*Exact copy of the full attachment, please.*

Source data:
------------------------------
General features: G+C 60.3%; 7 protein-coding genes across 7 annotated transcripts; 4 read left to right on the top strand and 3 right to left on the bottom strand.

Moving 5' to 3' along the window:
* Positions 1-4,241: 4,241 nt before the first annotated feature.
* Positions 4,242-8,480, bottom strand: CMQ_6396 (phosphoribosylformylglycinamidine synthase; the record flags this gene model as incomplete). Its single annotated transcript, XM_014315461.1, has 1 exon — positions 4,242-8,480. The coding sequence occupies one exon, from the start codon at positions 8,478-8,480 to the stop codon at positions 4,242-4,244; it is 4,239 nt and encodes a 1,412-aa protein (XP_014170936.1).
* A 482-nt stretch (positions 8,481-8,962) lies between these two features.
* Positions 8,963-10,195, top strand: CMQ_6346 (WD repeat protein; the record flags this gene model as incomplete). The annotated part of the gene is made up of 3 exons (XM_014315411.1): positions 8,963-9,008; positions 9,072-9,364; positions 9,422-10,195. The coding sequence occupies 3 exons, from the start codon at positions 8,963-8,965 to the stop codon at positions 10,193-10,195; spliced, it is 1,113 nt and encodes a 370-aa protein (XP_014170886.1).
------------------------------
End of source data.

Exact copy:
General features: G+C 60.3%; 7 protein-coding genes across 7 annotated transcripts; 4 read left to right on the top strand and 3 right to left on the bottom strand.

Moving 5' to 3' along the window:
* Positions 1-4,241: 4,241 nt before the first annotated feature.
* Positions 4,242-8,480, bottom strand: CMQ_6396 (phosphoribosylformylglycinamidine synthase; the record flags this gene model as incomplete). Its single annotated transcript, XM_014315461.1, has 1 exon — positions 4,242-8,480. The coding sequence occupies one exon, from the start codon at positions 8,478-8,480 to the stop codon at positions 4,242-4,244; it is 4,239 nt and encodes a 1,412-aa protein (XP_014170936.1).
* A 482-nt stretch (positions 8,481-8,962) lies between these two features.
* Positions 8,963-10,195, top strand: CMQ_6346 (WD repeat protein; the record flags this gene model as incomplete). The annotated part of the gene is made up of 3 exons (XM_014315411.1): positions 8,963-9,008; positions 9,072-9,364; positions 9,422-10,195. The coding sequence occupies 3 exons, from the start codon at positions 8,963-8,965 to the stop codon at positions 10,193-10,195; spliced, it is 1,113 nt and encodes a 370-aa protein (XP_014170886.1).